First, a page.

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Three people were arrested in skirmishes between anti-Trump protesters and police.
Three people were arrested in skirmishes between anti-Trump protesters and police.

Phoenix Police Fire Tear Gas at Anti-Trump Protesters

About six members of an anti-Trump group, Redneck Revolt, arrived with guns. John Brown, who wore military fatigues and carried an AK-47, said he was there to protect anti-Trump protesters

Phoenix Police Fire Tear Gas at Anti-Trump Protesters

Police have fired tear gas and stun grenades at crowds of protesters in Phoenix, Arizona, as they demonstrated against US President Donald Trump, who held a campaign-style rally nearby for supporters.
A haze enveloped the night sky on Tuesday as protesters and police clashed outside the downtown Phoenix Convention Center, where Trump had just wrapped up his speech, news outlets reported.
People fled coughing as an officer in a helicopter above bellowed through a speaker, urging protesters to leave the area.
Police claimed protesters threw rocks and bottles at shielded officers, who were armed with batons.
"They also dispersed some gas in the area," said Jonathan Howard, Phoenix police spokesman.
The officers responded with pepper spray to "disperse the crowd and stop the assaults," he said.
Three people were arrested, police chief Jeri Williams said.
However, several people on social media disputed the police account.
"I witnessed no gas being thrown at police prior to police firing upon protesters," reporter Andrew Kimmel said, writing on Twitter.
Local television station 3TV showed footage of police shooting an object at a protester who had kicked back a tear gas canister. The protester fell to the ground after being hit.
Police did not estimate how many protesters had gathered, but Arizona media said thousands turned out.
Authorities were on high alert for the gathering —the president's first political rally since deadly violence in Charlottesville, Virginia. There, on August 12, a white supremacist mowed down anti-racist protesters who were countering a far-right rally, killing 32-year-old Heather Heyer and injuring dozens.
***'Toxic Trump'
Tense scenes were described as skirmishes broke out between protesters and Trump supporters at the end of the president's campaign-style rally.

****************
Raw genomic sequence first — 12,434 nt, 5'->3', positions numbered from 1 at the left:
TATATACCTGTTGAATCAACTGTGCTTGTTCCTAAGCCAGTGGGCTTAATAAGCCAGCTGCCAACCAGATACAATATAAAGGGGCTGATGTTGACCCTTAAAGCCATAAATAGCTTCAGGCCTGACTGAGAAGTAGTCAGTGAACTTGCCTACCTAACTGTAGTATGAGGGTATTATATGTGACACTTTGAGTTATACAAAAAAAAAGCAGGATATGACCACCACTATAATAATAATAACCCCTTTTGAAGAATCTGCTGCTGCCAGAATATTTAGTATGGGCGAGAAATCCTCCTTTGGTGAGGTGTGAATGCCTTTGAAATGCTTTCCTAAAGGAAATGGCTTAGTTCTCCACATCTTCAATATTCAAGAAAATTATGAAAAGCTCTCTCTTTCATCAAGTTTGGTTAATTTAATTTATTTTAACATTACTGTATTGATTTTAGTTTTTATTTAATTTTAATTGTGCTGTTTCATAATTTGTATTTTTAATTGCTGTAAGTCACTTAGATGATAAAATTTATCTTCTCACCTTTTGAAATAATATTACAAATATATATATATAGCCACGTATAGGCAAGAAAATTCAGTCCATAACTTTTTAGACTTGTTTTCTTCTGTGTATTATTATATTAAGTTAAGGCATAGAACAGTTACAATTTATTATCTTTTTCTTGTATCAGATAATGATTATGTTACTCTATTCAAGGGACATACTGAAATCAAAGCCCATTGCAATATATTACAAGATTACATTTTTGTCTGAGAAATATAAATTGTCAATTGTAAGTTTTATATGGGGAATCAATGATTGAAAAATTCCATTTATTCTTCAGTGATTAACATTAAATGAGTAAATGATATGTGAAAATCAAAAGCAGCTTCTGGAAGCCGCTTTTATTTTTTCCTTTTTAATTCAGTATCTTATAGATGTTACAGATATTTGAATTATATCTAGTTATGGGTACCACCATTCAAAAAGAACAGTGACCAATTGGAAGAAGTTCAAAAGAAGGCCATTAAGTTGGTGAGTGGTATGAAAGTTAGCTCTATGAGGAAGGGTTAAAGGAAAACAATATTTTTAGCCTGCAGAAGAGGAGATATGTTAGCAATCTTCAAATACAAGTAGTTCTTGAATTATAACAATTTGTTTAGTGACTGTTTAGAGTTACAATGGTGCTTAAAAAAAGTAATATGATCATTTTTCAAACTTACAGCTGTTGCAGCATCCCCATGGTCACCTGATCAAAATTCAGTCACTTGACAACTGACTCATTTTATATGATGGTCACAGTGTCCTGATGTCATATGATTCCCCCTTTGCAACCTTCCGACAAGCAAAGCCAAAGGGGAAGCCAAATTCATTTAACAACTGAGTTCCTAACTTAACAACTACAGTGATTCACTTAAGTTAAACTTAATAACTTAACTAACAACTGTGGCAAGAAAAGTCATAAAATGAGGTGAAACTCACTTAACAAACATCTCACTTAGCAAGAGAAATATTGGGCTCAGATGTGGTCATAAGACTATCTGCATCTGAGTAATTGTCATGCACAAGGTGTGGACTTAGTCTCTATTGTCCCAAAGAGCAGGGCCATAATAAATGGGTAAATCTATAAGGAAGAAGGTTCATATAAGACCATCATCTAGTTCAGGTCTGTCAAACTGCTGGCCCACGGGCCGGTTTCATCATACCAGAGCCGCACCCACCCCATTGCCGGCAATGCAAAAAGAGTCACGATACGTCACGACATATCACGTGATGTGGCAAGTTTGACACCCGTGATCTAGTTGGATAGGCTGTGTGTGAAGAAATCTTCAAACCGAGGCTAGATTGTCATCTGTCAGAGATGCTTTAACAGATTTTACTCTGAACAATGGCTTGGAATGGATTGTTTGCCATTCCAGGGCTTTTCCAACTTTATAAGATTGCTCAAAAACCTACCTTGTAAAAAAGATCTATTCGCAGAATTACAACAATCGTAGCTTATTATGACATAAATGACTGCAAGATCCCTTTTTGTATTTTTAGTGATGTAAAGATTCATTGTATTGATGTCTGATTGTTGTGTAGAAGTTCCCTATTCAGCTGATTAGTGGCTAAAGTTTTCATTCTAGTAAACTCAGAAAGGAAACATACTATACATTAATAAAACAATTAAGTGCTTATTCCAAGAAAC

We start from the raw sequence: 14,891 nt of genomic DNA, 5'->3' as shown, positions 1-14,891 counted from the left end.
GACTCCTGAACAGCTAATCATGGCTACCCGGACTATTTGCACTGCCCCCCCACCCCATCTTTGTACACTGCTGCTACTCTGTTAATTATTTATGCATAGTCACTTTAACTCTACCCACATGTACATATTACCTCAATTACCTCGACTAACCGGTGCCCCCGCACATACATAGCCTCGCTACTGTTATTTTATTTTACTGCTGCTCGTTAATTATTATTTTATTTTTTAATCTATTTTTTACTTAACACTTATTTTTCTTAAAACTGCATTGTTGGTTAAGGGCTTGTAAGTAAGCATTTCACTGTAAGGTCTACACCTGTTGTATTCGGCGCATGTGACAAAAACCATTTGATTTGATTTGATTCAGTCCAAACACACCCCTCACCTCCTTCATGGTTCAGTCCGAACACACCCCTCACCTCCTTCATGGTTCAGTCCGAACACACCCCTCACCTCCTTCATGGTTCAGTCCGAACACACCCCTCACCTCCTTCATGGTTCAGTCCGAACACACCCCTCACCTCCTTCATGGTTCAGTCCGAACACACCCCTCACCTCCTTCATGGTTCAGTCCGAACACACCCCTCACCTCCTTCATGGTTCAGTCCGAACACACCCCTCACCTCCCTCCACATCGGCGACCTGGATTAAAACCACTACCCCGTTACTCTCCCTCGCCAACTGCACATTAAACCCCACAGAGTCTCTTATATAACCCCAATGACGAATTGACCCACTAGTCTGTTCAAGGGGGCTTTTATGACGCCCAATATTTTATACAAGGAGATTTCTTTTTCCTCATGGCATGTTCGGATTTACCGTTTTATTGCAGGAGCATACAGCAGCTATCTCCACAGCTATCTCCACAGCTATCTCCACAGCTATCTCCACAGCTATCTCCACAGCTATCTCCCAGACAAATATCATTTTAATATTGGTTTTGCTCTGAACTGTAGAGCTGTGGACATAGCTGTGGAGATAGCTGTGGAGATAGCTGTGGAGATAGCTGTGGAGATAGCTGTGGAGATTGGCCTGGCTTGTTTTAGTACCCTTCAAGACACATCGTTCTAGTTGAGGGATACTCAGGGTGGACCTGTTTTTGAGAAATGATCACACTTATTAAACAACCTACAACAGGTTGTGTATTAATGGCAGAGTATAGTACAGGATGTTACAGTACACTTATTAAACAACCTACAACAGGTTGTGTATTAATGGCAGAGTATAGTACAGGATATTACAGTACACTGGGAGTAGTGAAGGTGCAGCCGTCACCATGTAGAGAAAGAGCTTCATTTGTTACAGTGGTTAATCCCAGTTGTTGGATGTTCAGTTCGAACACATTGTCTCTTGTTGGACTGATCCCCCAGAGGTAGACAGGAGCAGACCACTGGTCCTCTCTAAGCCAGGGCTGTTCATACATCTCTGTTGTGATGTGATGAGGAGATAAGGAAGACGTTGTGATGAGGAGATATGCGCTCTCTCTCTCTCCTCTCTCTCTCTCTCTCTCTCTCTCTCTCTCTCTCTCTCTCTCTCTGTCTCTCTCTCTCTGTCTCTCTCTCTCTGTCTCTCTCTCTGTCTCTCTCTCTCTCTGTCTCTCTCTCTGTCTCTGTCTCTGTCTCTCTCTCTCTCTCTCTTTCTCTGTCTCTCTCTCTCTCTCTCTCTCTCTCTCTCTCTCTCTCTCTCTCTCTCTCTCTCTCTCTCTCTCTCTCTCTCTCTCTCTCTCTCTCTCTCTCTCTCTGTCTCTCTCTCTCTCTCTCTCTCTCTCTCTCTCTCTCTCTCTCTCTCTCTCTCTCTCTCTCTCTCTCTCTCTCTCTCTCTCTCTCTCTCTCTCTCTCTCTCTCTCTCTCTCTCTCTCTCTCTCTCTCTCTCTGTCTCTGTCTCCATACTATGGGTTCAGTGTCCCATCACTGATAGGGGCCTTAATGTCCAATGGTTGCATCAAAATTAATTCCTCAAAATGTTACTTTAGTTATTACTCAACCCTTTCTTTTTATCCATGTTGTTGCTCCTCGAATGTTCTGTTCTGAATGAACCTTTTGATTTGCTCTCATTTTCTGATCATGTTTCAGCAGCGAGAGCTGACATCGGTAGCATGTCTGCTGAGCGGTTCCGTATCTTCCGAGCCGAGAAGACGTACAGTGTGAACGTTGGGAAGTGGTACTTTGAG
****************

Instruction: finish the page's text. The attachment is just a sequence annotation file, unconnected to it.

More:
"There were some scuffles, instances of people yelling back and forth at each other. Then, as the anti-Trump group started to break up, police used tear gas to disperse the crowds and open up the streets," Al Jazeera's reporter said.
"Most of that tension has now left the streets. However, there continues to be a heavy riot police presence here."
Phoenix Mayor Greg Stanton had unsuccessfully called on the president to not hold the rally so soon after the trouble in Charlottesville.
A few scuffles and shouting matches were also reported earlier in the day as Trump supporters lined up to attend the rally. But those events were generally peaceful.
"Toxic Trump," read one protest sign held up to the president's supporters streaming into the Phoenix Convention Center downtown.
"Lock Him Up!" read another, a reference to earlier campaign chants by Trump and his backers about his Democratic election rival Hillary Clinton.
About six members of an anti-Trump group, Redneck Revolt, arrived with guns. John Brown, who wore military fatigues and carried an AK-47, said he was there to protect anti-Trump protesters.
Arizona allows people to carry weapons openly.
***Government Shutdown
Trump revved up supporters on Tuesday with a promise to shut down the US government if necessary to build a wall along the border with Mexico, Reuters reported.
Funding for the border wall has flagged in the US Congress as many lawmakers question whether Trump's main promise during the 2016 presidential election campaign is really necessary.
But with a budget battle looming, Trump said he would be willing to risk a politically damaging government shutdown in order to secure funding for the wall.
"If we have to close down our government, we're building that wall," Trump said. "We're going to have our wall. The American people voted for immigration control. We're going to get that wall."
He blamed the media for the widespread condemnation of his response to violence at a Charlottesville, Virginia, protest organized by white supremacists. And he shouted that he had “openly called for healing, unity and love” in the immediate aftermath of the tragedy and had simply been misrepresented in news coverage.
He read from his three responses to the racially charged violence — getting more animated with each one. He withdrew from his suit pocket the written statement he’d read the day a woman was killed by a man who’d plowed a car through counter-protesters, but he skipped over the trouble-causing part that he’d freelanced at the time — his observation that “many sides” were to blame.
That, as well as his reiteration days later that “both sides” were to blame for the violence that led to the death of Heather Heyer and two state troopers, led Democrats and many Republicans to denounce Trump for not unmistakably calling out white supremacists and other hate groups.
The president unabashedly acknowledged that his own advisers had urged him to stay on message, and that he simply could not.
He went on to skewer both of Arizona’s Republican senators, insisting that his coy refusal to mention their names showed a “very presidential” restraint. He said his aides had begged him, “Please, please Mr. President, don’t mention any names. So I won’t.” Yet he’d clearly described Sen. John McCain as the reason Congress didn’t repeal and replace the much-maligned Affordable Care Act, and he labeled Arizona Sen. Jeff Flake as “weak” on borders and crime.

 

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